Easy! Here's my Pi recipe:
1 Raspberry Pi
1 IBM J9 JVM
1 WebSphere Liberty Profile server
1 Really Small Message Broker (RSMB)
1 Eclipse Paho client library
1 Andy Stanford-Clark!
Andy has a very pervasive house with many devices set up to both tweet and publish messages based on events which occur to those devices. Furthermore, some devices can be controlled by sending messages to topics which they are monitoring, such as a pond fountain, an outdoor light and even a heated towel rail! The messaging design used was to bridge from the RSMB on the Pi to the existing message broker Andy has set up to monitor and controll his devices. Any messages sent from or received by either broker will be mirrored by the other via the bridge. This makes the remaining design on the Pi beyond the RSMB easy, as we can consider everything is local, to the RSMB. Neat! The visual and interactive side will be taken care of by a web application on the Liberty Profile app server, which connects to the RSMB via an eclipse open source MQTT client project called Paho.
I already had a Debian install with both the OpenJDK and IBM J9 JVM installed with my Liberty Profile application server, which I used to run the snoop servlet that I wrote about in a previous post, and also for a cool dynamic development demo for the new Liberty Profile I ran at the IBM Impact conference in May 2012. My first step was to install, configure and run the RSMB. It doesn't currently run on the ARM architecture, so I needed to build the source on the Pi and it then just worked out the box, easy. Next I needed to create a broker.cfg file which had info to pointed to Andy's existing broker, such as IP address and port number, and also describe which topics I wanted to bridge. This is simply a list of topics with my intended actions, such as 'in' to listen. That's all I needed to do with the RSMB.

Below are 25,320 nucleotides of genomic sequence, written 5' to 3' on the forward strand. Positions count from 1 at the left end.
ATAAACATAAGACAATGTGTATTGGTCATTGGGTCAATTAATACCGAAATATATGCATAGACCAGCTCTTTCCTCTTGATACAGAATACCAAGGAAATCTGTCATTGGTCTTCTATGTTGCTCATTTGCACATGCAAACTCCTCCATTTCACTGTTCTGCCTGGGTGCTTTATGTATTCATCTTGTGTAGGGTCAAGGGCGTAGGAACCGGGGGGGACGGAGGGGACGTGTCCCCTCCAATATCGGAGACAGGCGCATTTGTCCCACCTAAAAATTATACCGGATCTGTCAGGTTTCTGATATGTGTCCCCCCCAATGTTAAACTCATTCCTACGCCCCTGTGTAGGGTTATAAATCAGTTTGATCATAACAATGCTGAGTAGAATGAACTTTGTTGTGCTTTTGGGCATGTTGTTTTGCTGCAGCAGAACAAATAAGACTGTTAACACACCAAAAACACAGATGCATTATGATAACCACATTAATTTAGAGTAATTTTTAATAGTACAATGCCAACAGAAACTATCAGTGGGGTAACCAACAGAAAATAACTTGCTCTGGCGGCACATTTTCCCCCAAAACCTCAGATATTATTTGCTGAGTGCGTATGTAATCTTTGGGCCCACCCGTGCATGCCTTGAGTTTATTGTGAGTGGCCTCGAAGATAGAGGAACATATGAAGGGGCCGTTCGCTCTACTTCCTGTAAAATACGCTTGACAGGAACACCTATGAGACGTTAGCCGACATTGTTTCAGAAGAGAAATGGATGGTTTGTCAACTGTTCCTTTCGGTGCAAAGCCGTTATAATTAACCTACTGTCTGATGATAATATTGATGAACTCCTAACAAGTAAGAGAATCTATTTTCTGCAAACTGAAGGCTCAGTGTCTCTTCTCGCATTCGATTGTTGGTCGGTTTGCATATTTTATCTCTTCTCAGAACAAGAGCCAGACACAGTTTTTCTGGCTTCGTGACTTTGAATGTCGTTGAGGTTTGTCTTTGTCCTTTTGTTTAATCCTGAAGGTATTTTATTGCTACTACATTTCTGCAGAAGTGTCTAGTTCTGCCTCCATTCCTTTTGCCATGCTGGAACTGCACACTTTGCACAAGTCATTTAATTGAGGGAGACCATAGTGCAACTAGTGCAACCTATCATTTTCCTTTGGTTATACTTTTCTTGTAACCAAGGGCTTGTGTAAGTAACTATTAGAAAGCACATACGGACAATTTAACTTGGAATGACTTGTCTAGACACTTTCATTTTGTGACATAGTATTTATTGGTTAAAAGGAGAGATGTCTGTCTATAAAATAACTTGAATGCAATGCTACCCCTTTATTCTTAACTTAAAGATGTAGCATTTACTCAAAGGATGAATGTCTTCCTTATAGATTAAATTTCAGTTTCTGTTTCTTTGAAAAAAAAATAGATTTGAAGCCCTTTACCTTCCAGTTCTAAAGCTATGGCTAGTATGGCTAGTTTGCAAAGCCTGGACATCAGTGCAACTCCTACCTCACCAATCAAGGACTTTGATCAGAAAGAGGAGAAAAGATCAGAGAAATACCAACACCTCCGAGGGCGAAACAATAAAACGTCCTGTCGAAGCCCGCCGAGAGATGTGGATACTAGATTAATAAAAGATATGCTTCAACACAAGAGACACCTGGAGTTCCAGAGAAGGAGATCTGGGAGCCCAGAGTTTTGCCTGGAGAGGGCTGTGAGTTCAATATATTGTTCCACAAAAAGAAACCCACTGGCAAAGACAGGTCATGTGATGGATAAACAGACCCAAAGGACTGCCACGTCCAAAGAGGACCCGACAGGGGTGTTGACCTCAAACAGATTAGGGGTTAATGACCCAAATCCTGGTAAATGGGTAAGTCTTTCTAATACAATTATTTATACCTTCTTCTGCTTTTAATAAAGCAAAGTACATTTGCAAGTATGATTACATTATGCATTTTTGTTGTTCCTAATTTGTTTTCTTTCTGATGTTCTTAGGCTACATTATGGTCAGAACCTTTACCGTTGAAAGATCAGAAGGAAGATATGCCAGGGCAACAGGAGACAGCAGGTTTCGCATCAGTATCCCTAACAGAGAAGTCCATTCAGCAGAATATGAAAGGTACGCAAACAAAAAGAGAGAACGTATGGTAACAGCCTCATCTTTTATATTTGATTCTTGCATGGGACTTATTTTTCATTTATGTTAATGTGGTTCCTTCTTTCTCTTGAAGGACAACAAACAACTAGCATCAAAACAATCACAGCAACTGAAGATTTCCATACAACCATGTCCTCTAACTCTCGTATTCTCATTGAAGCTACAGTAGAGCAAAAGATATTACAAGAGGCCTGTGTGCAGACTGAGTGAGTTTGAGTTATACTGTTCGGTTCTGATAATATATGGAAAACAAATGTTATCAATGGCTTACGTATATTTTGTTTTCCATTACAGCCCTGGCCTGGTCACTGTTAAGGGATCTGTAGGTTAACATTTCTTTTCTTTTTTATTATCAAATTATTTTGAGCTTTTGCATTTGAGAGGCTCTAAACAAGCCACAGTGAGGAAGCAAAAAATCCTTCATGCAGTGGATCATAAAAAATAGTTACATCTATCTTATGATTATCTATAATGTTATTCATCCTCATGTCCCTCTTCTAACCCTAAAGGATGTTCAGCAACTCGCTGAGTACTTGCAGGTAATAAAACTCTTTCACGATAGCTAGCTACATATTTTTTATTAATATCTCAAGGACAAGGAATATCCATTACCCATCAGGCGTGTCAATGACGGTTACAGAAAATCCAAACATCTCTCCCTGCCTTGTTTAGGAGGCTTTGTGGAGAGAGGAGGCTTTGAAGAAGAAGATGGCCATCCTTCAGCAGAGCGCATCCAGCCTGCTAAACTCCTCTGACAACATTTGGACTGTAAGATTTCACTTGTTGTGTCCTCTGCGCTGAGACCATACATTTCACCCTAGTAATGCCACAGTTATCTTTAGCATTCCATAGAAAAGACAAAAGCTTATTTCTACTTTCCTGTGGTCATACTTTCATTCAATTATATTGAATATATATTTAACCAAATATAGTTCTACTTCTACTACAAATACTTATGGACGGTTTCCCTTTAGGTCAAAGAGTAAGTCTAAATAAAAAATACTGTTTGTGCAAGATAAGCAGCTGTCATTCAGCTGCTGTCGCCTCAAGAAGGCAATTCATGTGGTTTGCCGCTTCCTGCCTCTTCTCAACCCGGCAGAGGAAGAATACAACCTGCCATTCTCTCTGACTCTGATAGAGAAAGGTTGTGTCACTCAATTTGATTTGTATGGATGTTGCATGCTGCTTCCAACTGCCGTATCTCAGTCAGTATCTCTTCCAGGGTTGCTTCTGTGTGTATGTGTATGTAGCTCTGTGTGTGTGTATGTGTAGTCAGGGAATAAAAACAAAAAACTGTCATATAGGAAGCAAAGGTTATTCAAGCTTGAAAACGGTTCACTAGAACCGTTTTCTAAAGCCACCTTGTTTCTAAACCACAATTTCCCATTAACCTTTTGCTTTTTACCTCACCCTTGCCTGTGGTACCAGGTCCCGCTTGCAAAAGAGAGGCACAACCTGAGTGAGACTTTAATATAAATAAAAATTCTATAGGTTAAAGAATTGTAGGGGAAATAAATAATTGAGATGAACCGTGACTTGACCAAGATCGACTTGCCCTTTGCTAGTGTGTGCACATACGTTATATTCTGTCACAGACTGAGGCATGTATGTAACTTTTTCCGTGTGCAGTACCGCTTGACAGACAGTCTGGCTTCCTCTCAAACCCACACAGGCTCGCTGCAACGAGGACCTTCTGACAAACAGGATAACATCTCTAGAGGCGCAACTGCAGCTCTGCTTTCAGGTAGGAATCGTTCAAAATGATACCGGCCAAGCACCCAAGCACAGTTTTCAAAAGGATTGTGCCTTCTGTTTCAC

My web application itself is a jsp and servlet based webapp which automatically refreshes itself every 5 seconds to keep the dashboard up to date. It bundles the Paho client library which it uses to connect to the RSMB and subscribe to a number of topics which passes messages of interest to the dashboard. The webapp stores info it requires locally in memory for history graphs such as energy consumption. This data is sent to the Google chart facility (why on earth are Google deprecating this cool graphing function? Maybe someone can fill me in via comments). The application server config just has the one feature included, the jsp-2.2 feature, as that's all we need in this environment! This keeps the application server runtime nimble and fast with a low memory footprint.
So what's next?
I've got a couple of things I want to play with next, I quite fancy connecting the Pi up to my current cost meter at home and to my TV as well and display a channel which shows my energy usage. If you have any ideas of what you'd like to see, let me know :o)
For more info check out:
WebSphere Liberty Profile http://wasdev.net
Raspberry Pi - http://raspberrypi.org
Eclipse Paho - http://git.eclipse.org/c/paho/org.eclipse.paho.mqtt.java.git/
RSMB - https://www.ibm.com/developerworks/mydeveloperworks/groups/service/html/communityview?communityUuid=d5bedadd-e46f-4c97-af89-22d65ffee070
MQTT - http://mqtt.org